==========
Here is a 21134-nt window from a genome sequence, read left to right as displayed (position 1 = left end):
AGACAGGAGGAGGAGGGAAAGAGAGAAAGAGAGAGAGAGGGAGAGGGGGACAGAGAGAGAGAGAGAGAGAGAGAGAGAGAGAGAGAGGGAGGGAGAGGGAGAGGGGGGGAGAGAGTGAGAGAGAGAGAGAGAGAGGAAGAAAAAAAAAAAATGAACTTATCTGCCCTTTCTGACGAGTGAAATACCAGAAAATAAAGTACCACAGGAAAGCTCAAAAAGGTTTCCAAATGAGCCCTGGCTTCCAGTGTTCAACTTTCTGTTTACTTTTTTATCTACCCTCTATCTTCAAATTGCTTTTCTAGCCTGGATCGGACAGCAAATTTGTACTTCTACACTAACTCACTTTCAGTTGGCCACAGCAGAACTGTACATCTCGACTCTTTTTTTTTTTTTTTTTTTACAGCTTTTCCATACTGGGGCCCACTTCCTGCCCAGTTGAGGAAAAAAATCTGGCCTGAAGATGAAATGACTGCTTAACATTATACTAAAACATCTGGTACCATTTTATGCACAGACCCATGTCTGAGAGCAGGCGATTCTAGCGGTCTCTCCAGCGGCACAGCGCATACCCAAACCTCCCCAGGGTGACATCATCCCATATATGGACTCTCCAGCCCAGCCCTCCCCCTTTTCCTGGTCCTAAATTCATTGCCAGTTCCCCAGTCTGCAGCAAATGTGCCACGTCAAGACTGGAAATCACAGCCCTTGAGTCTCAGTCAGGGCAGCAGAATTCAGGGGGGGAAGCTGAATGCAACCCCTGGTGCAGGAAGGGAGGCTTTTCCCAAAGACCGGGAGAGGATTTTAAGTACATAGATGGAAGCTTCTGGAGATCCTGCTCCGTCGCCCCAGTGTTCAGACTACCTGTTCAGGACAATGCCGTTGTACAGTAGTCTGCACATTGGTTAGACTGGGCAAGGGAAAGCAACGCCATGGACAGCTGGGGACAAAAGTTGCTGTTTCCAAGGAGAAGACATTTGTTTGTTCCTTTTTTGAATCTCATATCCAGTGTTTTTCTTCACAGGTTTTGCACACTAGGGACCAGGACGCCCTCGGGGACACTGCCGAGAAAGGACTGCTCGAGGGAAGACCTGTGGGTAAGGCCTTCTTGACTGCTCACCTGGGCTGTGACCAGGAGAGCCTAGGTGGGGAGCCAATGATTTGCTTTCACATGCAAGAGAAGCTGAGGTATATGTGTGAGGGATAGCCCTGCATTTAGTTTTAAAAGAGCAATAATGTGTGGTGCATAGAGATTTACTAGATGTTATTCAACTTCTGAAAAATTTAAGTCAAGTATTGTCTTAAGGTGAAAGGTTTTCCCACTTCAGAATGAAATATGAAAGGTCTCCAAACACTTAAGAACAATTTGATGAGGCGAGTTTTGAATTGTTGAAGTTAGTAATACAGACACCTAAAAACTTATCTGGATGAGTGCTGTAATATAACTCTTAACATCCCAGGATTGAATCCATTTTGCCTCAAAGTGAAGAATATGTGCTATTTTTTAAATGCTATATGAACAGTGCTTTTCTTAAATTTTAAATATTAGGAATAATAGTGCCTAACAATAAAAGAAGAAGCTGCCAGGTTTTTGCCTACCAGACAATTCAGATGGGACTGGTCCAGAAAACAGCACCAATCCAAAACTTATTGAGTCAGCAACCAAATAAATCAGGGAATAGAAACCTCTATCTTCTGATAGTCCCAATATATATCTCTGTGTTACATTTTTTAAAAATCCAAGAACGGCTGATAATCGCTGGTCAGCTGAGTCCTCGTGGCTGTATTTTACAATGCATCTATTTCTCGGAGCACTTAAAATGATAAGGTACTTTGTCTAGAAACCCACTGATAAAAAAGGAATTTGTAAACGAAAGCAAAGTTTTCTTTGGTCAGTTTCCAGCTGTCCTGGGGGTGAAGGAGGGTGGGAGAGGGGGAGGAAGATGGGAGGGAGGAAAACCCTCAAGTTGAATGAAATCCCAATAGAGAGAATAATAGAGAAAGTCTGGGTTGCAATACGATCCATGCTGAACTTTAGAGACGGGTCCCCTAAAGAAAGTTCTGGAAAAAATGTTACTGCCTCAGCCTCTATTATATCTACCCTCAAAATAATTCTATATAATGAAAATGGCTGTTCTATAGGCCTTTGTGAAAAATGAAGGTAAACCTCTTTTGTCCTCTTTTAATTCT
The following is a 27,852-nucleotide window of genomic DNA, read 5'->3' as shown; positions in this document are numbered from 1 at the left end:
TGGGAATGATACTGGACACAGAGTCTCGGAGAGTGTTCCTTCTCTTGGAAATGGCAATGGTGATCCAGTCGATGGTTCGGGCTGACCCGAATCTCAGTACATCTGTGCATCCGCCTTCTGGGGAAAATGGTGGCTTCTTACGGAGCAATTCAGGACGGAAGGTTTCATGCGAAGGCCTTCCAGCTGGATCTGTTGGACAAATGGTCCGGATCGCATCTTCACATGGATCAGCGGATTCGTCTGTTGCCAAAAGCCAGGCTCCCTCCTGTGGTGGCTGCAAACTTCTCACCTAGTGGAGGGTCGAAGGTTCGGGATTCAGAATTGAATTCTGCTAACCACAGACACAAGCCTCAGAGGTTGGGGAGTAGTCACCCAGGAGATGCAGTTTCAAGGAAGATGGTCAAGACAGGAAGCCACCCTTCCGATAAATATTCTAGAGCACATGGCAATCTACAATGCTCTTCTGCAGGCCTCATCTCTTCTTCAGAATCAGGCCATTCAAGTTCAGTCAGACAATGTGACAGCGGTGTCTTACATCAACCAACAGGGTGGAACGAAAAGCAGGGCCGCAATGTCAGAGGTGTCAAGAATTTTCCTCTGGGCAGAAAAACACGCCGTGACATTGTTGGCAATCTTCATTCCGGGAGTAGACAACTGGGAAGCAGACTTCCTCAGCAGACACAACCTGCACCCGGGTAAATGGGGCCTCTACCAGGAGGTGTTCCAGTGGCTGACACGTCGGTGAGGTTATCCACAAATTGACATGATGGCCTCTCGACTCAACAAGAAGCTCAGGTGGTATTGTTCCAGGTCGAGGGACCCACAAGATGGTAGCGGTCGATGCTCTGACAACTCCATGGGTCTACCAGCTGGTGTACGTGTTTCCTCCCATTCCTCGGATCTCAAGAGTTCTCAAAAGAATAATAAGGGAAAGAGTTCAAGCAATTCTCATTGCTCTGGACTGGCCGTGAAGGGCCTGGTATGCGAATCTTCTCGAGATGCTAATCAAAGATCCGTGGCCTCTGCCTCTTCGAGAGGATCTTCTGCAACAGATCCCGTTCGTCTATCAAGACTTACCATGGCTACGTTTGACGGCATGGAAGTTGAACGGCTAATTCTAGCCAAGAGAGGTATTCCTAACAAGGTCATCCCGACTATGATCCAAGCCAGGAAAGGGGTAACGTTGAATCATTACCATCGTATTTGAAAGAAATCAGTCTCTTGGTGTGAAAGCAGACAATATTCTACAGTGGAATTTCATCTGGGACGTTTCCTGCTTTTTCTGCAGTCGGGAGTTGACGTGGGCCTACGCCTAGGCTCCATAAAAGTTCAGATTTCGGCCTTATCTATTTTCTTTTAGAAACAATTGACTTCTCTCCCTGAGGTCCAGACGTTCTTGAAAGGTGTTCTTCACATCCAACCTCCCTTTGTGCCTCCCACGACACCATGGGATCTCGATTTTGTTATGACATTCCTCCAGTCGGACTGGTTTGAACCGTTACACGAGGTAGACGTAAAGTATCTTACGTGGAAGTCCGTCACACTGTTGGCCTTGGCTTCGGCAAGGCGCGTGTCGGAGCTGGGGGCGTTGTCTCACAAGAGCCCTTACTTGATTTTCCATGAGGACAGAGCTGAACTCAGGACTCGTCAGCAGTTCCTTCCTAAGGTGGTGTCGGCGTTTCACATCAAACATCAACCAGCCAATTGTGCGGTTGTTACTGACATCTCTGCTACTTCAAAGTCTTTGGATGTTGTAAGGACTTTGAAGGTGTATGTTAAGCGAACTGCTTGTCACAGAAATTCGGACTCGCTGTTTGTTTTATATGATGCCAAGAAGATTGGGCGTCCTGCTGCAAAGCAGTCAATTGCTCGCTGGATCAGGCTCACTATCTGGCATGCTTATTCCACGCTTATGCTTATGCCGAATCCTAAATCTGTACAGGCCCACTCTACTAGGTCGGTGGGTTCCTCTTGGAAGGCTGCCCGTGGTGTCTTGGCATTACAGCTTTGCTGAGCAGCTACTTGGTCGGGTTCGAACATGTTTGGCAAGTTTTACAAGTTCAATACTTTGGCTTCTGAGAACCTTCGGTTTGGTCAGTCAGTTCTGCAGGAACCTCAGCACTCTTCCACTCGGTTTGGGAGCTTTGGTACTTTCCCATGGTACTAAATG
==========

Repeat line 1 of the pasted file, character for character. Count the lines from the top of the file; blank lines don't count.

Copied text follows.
Here is a 21134-nt window from a genome sequence, read left to right as displayed (position 1 = left end):